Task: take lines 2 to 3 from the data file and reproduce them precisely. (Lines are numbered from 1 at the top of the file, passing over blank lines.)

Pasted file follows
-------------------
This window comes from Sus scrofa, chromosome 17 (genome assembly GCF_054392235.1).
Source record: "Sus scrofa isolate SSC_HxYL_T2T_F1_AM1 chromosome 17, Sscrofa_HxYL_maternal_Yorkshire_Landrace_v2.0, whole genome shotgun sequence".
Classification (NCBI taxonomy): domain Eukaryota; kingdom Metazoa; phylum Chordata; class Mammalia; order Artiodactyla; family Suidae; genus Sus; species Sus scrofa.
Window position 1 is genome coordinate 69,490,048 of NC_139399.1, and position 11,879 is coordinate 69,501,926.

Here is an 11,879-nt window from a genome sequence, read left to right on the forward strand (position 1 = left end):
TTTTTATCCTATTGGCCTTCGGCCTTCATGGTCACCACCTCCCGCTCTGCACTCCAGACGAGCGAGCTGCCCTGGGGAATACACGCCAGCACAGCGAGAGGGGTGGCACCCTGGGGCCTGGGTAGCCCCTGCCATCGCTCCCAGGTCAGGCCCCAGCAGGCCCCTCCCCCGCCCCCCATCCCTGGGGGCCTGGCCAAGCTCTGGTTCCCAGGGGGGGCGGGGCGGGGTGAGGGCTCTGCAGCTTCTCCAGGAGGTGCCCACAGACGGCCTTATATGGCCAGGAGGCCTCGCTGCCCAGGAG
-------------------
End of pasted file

Source record: "Sus scrofa isolate SSC_HxYL_T2T_F1_AM1 chromosome 17, Sscrofa_HxYL_maternal_Yorkshire_Landrace_v2.0, whole genome shotgun sequence".
Classification (NCBI taxonomy): domain Eukaryota; kingdom Metazoa; phylum Chordata; class Mammalia; order Artiodactyla; family Suidae; genus Sus; species Sus scrofa.